I’ve never spent a much time learning about the Desert Mothers and Fathers – ammas and abbas – who lived in the deserts of Egypt, Palestine, and Syria of the 4th – 5thcenturies. I’ve heard about the collections of their sayings, but have never read any of them. Many people supposedly traveled to sit at the feet of these respected spiritual teachers and directors. Those pilgrims sought their wisdom and guidance, often asking for a word. It is written that this word or phrase would be something to ponder for days, months, years. The disciples wanted a word to guide their spiritual formation so they asked their spiritual directors.
I find myself in these final days before the start of our 2016 United Methodist General Conference trying to make space for God. In the midst of reading, trying to keep details for the delegation in check, planning for travel and being away from home for two weeks, trying to coordinate a Samaritan Offering emphasis that begins at the same time as the Conference…I find myself struggling to stop and be still, to listen for God’s voice. I recognize that I have become fixated on tangible items that will help me focus. I laughed Wednesday morning as I thought about having to ship a box of “things” to Portland. In that box would be the new set of prayer beads I made for myself; a plaque from the Cana Barn project that my amazing friend, Kristin Holbrook, made for me with the closing words of the 14th verse of the 4th chapter of Esther (“…for just such a time as this.”); and a special cross, among other things which I consider sacred. It dawned on me that without really thinking about it, I was creating my personal altar space for Portland.
Just a short time later, the “word” became clear. The clearness came by way of the Spiritual Director that has been walking with me since January. It is the same word that has repeated itself over and over since last summer through prayer and community. Actually, it hasn’t just been since last summer. I began to realize its importance when a young adult who has taught me much said a while ago, “Do you realize you sent me the same card twice?” On the front of that card is the final sentence of this quote from Eleanor Roosevelt:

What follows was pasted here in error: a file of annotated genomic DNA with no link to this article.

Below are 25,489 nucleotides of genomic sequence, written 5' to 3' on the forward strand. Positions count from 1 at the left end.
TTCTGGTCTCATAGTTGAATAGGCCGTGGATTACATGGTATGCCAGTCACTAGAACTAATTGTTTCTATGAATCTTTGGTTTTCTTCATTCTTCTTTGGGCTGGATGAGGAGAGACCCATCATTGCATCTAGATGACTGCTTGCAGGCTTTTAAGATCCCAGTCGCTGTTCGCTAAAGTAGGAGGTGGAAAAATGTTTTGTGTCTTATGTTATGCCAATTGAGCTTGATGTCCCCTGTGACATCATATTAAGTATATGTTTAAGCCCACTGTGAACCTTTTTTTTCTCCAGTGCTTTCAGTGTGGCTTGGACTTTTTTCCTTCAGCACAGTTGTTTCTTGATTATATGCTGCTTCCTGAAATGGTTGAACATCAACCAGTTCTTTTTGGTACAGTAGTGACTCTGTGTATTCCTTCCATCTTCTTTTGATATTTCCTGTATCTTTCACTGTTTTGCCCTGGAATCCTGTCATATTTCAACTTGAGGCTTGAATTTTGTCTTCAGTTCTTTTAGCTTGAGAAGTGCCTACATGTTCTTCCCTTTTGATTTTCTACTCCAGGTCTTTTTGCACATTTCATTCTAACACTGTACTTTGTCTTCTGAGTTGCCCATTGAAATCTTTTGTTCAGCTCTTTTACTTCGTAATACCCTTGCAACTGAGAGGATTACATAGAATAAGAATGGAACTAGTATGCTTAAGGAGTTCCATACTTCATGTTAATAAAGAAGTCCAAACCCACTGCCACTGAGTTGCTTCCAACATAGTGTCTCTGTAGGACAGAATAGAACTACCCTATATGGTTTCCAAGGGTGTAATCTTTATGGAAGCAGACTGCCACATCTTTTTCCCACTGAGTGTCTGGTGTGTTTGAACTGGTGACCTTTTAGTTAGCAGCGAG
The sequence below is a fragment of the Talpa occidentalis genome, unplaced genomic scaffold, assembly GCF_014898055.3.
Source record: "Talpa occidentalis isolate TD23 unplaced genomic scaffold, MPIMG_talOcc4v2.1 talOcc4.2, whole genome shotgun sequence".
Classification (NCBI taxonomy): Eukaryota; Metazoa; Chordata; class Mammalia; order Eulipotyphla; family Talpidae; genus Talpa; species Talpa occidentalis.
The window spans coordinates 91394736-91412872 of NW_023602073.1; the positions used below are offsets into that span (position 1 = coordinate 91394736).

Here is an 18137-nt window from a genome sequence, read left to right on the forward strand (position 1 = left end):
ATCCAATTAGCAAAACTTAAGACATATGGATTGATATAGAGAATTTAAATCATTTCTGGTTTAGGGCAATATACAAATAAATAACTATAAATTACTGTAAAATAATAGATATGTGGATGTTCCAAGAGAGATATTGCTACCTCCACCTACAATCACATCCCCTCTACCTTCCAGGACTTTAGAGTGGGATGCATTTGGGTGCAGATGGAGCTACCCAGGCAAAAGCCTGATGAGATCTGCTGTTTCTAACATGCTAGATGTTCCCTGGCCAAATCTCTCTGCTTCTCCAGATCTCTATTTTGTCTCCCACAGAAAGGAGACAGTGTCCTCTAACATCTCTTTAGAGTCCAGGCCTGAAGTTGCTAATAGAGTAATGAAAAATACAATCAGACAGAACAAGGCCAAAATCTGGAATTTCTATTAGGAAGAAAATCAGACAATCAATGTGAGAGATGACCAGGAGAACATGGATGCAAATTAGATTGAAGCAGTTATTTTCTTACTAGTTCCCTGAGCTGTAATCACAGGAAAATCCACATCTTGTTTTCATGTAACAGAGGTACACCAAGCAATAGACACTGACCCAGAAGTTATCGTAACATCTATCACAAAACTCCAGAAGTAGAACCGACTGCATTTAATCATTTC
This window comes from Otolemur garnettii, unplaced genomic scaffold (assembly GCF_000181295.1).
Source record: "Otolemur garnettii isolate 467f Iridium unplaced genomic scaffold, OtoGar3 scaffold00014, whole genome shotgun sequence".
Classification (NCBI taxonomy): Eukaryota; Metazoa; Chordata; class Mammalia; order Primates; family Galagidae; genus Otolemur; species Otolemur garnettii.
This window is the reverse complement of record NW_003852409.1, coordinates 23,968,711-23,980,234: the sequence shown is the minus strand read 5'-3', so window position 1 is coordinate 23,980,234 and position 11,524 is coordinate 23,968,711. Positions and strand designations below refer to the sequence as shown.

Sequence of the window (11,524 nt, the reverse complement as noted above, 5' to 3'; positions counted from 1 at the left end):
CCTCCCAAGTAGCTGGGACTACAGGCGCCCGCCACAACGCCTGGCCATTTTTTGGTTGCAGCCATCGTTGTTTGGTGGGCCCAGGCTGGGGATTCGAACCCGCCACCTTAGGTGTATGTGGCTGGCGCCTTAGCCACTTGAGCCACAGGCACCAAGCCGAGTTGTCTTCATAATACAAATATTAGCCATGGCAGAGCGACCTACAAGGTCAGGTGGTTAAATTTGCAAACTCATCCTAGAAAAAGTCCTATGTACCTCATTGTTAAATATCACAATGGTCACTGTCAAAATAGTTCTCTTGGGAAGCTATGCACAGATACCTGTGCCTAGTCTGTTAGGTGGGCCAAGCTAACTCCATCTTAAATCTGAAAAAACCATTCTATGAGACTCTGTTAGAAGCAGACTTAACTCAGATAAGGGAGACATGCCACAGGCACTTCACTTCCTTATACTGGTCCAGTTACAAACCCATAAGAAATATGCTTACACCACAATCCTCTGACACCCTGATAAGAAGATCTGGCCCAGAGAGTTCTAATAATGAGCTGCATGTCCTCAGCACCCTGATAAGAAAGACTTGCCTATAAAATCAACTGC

“You gain strength, courage, and confidence by every experience in which you really stop to look fear in the face. You are able to say to yourself, ‘I lived through this horror. I can take the next thing that comes along.’ You must do the thing you think you cannot do.” (You Learn by Living, 1960)
The word emerged in the spiritual direction conversation. It’s repeated several times in the message that I’ve been working on for Sunday’s Older Adult Recognition worship service at Lower UMC. It is in this week’s readings on leadership in my John Maxwell Daily Reader. The word is appearing everywhere. That word is “courage” – for just such a time as this. The question that is beginning to start each of my days: “How is God calling me to courageously respond to the circumstances of this day?”
For an introvert like me who would prefer to be asking for a word of guidance at the feet of the amma in the desert rather than sitting in committee work and plenary sessions at General Conference trying to listen for God’s word for The UMC in the midst of many, many voices, I need all the courage I can muster.
Why I feel the need to have something I can hold in my hands or see before me as a symbol of that courage is a different question. One for counseling, not spiritual direction, I believe, but I’m still planning to pack my box.
“Courage is found in unlikely places.” – J.R.R. Tolkien